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Distributed Computing

, Volume 26, Issue 5–6, pp 321–340 | Cite as

Byzantine agreement with homonyms

  • Carole Delporte-Gallet
  • Hugues Fauconnier
  • Rachid Guerraoui
  • Anne-Marie Kermarrec
  • Eric Ruppert
  • Hung Tran-The
Article

Abstract

So far, the distributed computing community has either assumed that all the processes of a distributed system have distinct identifiers or, more rarely, that the processes are anonymous and have no identifiers. These are two extremes of the same general model: namely, \(n\) processes use \(\ell \) different identifiers, where \(1 \le \ell \le n\). In this paper, we ask how many identifiers are actually needed to reach agreement in a distributed system with \(t\) Byzantine processes. We show that having \(3t+1\) identifiers is necessary and sufficient for agreement in the synchronous case but, more surprisingly, the number of identifiers must be greater than \(\frac{n+3t}{2}\) in the partially synchronous case. This demonstrates two differences from the classical model (which has \(\ell =n\)): there are situations where relaxing synchrony to partial synchrony renders agreement impossible; and, in the partially synchronous case, increasing the number of correct processes can actually make it harder to reach agreement. The impossibility proofs use the fact that a Byzantine process can send multiple messages to the same recipient in a round. We show that removing this ability makes agreement easier: then, \(t+1\) identifiers are sufficient for agreement, even in the partially synchronous model, assuming processes can count the number of messages with the same identifier they receive in a round.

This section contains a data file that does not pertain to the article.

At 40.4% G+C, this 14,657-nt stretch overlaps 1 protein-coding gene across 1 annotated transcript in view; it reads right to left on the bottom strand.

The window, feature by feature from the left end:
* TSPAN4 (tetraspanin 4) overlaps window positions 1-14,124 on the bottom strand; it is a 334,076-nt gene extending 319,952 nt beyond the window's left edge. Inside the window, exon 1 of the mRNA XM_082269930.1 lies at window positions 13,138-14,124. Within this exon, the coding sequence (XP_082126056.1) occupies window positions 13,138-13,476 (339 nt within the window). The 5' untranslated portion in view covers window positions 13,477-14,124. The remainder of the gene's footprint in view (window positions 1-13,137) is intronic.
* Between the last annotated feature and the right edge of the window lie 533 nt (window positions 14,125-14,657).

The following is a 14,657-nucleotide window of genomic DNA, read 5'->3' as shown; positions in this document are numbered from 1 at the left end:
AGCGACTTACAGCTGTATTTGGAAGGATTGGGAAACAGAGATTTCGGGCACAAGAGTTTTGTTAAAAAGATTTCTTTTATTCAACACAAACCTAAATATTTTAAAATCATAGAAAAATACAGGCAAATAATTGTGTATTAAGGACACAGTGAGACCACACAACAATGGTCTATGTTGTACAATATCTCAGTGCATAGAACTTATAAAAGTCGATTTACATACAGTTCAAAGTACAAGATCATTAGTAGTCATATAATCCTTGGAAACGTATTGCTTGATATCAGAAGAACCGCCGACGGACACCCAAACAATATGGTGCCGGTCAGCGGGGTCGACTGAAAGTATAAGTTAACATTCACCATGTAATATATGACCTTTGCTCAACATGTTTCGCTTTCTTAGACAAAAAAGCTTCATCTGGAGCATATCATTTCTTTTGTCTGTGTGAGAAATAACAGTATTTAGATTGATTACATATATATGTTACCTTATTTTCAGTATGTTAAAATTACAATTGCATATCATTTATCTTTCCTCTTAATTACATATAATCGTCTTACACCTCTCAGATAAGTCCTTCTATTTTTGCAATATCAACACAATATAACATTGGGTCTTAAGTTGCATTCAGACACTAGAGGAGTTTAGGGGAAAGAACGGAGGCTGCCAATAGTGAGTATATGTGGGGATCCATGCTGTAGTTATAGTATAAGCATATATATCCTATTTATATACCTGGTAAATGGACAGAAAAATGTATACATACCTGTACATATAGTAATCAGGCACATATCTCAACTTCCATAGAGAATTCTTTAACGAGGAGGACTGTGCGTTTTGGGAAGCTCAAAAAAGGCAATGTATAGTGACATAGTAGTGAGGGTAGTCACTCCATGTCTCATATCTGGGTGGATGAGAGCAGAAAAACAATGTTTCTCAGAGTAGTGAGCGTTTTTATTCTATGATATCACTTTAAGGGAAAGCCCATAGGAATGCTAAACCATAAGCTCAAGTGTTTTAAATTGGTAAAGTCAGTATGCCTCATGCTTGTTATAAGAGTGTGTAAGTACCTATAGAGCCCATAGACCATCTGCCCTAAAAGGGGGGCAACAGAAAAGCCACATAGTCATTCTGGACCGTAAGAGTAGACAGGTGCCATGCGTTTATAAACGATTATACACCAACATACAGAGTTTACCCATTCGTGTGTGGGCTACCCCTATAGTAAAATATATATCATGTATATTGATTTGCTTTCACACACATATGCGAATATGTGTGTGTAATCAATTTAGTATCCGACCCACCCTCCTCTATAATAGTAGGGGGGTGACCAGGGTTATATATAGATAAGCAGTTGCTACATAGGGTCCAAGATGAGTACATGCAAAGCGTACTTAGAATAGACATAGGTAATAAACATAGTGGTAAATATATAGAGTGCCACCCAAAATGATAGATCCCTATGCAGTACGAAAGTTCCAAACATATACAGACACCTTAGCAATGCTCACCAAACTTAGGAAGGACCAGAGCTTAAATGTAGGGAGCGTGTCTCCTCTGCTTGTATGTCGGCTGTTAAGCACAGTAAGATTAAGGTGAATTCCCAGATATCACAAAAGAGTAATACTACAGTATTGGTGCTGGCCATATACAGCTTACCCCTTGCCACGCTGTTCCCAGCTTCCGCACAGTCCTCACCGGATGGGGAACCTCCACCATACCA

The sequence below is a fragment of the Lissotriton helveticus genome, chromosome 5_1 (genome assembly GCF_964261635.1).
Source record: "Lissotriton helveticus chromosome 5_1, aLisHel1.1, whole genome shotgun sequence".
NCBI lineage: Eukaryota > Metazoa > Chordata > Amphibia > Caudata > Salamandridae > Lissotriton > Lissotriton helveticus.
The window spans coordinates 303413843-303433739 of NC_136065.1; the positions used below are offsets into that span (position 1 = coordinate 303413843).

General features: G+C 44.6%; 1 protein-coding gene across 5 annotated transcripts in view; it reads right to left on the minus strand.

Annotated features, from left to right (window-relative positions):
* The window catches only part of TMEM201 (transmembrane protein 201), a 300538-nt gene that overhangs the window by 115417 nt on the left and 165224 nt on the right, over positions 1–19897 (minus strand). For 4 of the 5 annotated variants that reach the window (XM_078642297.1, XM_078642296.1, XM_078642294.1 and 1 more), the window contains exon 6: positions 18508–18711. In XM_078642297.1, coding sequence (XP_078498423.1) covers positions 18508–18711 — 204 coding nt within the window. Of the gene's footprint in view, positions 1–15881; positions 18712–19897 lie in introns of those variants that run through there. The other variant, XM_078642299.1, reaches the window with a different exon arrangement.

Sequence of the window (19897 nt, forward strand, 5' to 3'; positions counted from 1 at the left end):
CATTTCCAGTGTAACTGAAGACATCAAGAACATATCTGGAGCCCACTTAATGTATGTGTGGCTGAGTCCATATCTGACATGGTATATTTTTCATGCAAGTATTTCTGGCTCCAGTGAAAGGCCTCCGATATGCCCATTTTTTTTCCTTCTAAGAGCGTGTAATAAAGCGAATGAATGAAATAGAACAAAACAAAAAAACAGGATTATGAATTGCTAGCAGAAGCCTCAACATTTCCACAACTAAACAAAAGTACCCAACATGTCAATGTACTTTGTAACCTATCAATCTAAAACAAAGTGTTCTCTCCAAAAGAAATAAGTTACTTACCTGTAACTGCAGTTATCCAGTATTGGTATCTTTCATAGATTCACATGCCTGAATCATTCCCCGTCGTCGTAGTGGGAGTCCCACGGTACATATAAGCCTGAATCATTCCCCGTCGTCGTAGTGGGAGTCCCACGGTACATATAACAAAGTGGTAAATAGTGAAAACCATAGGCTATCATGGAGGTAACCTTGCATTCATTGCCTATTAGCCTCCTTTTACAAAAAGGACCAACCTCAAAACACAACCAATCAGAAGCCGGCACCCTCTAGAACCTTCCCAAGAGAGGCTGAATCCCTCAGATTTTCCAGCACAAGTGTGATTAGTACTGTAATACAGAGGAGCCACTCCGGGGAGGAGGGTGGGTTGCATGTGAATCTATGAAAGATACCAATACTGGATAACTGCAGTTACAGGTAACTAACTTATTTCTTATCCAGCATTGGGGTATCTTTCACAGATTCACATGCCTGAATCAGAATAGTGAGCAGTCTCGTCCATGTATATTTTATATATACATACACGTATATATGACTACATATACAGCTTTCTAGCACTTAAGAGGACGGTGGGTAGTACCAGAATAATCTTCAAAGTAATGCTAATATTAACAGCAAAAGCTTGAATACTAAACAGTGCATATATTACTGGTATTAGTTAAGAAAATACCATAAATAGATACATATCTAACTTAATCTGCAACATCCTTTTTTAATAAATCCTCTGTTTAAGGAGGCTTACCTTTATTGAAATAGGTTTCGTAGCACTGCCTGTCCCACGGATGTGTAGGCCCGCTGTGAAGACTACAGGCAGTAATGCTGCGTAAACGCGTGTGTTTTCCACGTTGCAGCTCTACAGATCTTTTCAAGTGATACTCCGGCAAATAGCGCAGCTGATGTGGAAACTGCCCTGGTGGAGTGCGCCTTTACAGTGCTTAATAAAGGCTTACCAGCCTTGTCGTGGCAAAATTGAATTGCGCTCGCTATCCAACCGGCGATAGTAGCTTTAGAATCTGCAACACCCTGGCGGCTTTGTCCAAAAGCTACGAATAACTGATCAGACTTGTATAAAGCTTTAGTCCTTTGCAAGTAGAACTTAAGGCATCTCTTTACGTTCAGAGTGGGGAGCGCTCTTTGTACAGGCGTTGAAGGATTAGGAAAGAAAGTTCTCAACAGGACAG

Keywords

Consensus Message passing  Process identifiers  Byzantine failures 

Notes

Acknowledgments

We are grateful to Christian Cachin for his useful comments on our model with homonyms. We thank the anonymous reviewers for all of their very helpful comments. An abbreviated version of this paper appeared in [8]. Eric Ruppert received funding from the Natural Sciences and Engineering Research Council of Canada. This work is supported by the ERC Starting Grant GOSSPLE number 204742 and the ANR VERSO SHAMAN.

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Copyright information

© Springer-Verlag Berlin Heidelberg 2013

Authors and Affiliations

  • Carole Delporte-Gallet
    • 1
  • Hugues Fauconnier
    • 1
  • Rachid Guerraoui
    • 2
  • Anne-Marie Kermarrec
    • 3
  • Eric Ruppert
    • 4
  • Hung Tran-The
    • 1
  1. 1.University Paris DiderotParisFrance
  2. 2.Ecole Polytechnique Fédérale de LausanneLausanneSwitzerland
  3. 3.INRIA Rennes-Bretagne AtlantiqueRennesFrance
  4. 4.York UniversityTorontoCanada

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